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Mass Killer Breivik Sending Letters to Survivors With Excerpts From His Manifesto

© AFP 2021 / POOL / HEIKO JUNGEAnders Behring Breivik (file)
Anders Behring Breivik (file) - Sputnik International, 1920, 29.11.2021
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In his manifesto published ahead of the dual terrorist attack seen as the deadliest in Norway's peacetime history, Anders Breivik railed against multiculturalism and Islam and blamed feminism for "Europe's cultural suicide".
Terrorist Anders Behring Breivik, who is currently serving Norway's longest sentence of 21 years, is still sending numerous letters from prison to his victims and survivors, in which he repeats the message from the manifesto he made before he attacked the government quarter and Utøya in 2011.
Among others, Lisbeth Røyneland, the leader of the 22 July Support Group, who lost her daughter in Breivik's terrorist attack, received a copy of the eight-page printed letter signed by Breivik, which national broadcaster NRK described as "consisting of white power propaganda". Similar letters like this were sent to the Labour Party's Youth League, whose camp Breivik targeted on the island of Utøya, parliamentary representatives and others who hold public positions.

"I reckon he does it to make us react so that he gets attention. But as one left behind, I describe it as harassment. He wants us to know that he is there, and he wants to scare us in a way", Lisbeth Røyneland told national broadcaster NRK. "And it is completely untenable that a mass murderer can send letters to his victims. That is completely unacceptable", she argued.

Labour Party MP and Utøya survivor Torbjørn Vereide also received a letter from his assailant.

"I got a lump in my stomach. I think it was terribly uncomfortable, to be completely honest", Vereide said. "There is something a bit absurd about someone who has pointed a weapon at you and fired and tried to kill you, now sends a letter to you. I felt that my heart stopped a little, and that my day became a little heavy", the MP said, emphasising the importance of countering "verbal swastikas" from the convicted terrorist.

By 2016, Breivik had sent and received around 3,000 letters. However, a court subsequently concluded that a strict control regime was necessary, in order to prevent him from establishing contact with like-minded people outside the prison.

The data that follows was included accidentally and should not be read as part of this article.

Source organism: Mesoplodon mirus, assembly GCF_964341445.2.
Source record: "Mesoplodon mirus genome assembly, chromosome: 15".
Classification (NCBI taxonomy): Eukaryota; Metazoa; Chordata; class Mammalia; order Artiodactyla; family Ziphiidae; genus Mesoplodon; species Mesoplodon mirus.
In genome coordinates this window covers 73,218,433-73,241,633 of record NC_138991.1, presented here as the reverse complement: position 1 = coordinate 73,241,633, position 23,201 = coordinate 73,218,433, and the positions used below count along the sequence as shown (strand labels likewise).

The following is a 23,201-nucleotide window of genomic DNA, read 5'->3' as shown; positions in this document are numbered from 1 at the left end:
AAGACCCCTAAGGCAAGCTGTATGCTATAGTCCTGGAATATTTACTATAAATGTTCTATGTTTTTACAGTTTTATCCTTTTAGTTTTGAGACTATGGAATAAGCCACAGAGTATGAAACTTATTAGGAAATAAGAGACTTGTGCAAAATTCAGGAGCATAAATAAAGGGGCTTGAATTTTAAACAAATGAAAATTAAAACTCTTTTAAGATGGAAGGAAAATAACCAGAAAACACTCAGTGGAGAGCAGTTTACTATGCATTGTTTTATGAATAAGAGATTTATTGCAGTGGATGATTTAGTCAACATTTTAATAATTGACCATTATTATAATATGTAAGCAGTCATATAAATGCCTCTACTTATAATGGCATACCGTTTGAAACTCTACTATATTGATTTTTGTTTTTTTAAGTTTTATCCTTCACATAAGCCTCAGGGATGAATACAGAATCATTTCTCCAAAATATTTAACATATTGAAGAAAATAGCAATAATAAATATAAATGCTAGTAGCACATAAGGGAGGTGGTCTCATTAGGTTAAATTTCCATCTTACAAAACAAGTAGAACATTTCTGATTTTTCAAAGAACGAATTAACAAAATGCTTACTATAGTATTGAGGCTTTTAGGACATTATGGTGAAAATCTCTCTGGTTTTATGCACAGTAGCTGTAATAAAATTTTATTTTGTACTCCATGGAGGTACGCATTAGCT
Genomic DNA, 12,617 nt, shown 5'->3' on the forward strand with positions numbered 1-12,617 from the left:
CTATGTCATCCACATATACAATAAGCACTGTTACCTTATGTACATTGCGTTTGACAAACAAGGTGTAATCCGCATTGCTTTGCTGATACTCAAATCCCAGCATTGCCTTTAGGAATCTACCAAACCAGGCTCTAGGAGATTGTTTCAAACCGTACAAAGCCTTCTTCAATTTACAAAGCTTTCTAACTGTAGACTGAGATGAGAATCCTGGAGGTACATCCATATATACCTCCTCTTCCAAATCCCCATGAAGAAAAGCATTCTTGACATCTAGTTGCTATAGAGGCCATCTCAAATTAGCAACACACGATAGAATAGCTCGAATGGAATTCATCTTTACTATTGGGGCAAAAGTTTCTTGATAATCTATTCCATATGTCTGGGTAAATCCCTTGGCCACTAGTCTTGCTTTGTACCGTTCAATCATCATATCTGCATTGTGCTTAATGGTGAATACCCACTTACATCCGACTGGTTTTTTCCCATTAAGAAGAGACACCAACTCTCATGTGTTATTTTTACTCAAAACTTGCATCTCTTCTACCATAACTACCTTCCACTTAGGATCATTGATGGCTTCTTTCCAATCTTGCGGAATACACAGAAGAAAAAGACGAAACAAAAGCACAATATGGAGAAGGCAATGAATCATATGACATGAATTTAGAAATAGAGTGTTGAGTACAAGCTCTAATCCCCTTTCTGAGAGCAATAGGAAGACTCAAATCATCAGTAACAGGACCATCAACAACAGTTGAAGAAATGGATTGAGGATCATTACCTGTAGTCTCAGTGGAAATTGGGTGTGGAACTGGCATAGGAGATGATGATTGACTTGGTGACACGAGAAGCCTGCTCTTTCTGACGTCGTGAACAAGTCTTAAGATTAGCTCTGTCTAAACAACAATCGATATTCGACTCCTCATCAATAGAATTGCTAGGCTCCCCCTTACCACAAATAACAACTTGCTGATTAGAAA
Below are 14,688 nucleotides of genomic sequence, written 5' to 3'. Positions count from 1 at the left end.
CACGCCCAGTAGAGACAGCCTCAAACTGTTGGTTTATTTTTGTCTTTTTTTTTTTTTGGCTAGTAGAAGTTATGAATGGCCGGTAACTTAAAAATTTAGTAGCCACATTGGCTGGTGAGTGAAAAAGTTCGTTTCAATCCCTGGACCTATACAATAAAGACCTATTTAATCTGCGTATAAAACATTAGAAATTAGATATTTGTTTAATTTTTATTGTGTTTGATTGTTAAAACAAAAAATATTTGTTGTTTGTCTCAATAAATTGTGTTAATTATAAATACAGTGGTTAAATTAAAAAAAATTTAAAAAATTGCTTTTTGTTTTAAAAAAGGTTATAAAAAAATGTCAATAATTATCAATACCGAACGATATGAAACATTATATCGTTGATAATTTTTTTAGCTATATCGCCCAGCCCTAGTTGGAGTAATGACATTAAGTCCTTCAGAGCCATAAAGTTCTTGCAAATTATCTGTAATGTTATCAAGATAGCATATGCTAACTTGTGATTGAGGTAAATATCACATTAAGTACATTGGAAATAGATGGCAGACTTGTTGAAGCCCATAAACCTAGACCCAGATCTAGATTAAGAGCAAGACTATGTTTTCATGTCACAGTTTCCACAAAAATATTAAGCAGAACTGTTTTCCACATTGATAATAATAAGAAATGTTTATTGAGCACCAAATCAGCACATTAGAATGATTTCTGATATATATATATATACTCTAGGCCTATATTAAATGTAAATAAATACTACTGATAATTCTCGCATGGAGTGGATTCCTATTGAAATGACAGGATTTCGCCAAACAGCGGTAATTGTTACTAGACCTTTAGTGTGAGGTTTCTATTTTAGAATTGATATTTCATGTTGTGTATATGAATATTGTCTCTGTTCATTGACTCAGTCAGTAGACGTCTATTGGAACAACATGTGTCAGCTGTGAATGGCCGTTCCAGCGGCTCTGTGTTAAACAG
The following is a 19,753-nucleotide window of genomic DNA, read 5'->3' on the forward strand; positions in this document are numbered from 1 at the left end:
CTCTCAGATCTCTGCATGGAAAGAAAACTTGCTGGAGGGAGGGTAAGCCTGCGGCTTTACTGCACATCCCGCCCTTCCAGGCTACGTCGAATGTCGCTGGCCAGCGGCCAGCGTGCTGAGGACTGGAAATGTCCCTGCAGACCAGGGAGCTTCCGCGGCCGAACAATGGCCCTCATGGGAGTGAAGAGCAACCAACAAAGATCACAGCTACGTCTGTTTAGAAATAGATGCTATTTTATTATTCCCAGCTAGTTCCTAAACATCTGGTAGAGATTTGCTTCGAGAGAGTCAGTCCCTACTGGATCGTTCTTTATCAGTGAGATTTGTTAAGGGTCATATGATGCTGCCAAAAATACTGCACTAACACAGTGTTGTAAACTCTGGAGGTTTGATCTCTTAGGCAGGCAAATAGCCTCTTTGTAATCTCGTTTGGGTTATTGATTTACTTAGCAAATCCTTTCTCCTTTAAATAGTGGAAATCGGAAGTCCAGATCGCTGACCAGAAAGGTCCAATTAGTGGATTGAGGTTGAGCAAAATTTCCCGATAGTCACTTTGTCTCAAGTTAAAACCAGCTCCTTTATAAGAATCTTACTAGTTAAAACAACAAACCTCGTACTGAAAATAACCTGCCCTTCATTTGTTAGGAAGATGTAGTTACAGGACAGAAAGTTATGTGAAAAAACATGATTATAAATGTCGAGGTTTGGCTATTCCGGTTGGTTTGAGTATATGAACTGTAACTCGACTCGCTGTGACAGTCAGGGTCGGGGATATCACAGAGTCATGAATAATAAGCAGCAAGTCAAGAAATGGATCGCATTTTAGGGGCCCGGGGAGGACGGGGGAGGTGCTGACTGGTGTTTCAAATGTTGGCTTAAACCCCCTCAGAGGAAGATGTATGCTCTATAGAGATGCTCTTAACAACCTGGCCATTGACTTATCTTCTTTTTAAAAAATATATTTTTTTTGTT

Erling Fæste, the assistant director of the Prison and Probation Service, has pledged to ensure that victims and survivors don't get any letters. He emphasised that the reason why letters are currently allowed is the Execution of Sentences Act which says that prisoners should be entitled to do so, unless it could lead to new criminal offences.
Breivik's defender Øystein Storrvik argued that his client is already under "extremely strict conditions" when it comes to communication with the outside world. "It is difficult to imagine that there is a legal basis for further tightening", he explained.
Vidar Strømme, the director of the Norwegian Institute for Human Rights, argued that the punishment for prisoners is to be deprived of their liberty, but not other rights.
"It is important that you get to use freedom of expression, also in prison. It is a basic principle", Strømme argued. However, he argued, there is a possibility of obtaining a restraining order if there is a danger of personal prosecution.
Norwegian flags and flowers are seen in Sundvollen, close to Utoya island, background, where gunman Anders Behring Breivik killed at least 68 people, near Oslo, Norway (Foto vom 28.07.11).  - Sputnik International, 1920, 21.07.2021
Norwegian Anti-Racist Memorial Tagged 'Breivik Was Right' Ahead of 10-Year Anniversary of Attacks
Anders Behring Breivik is known as the deadliest mass murderer in Norway's peacetime history for his dual attack against Oslo's government quarter and the Labour Youth Camp on Utøya Island in 2011, which killed 77 and wounded over 150.
Ahead of the attack, which scarred Norway's national psyche, Anders Breivik issued a manifesto against multiculturalism and Islam, in which he also blamed feminism for "Europe's cultural suicide".
Diagnosed with narcissistic and antisocial personality disorder, Breivik has since been serving Norway's harshest sentence of 21 years in solitary confinement.
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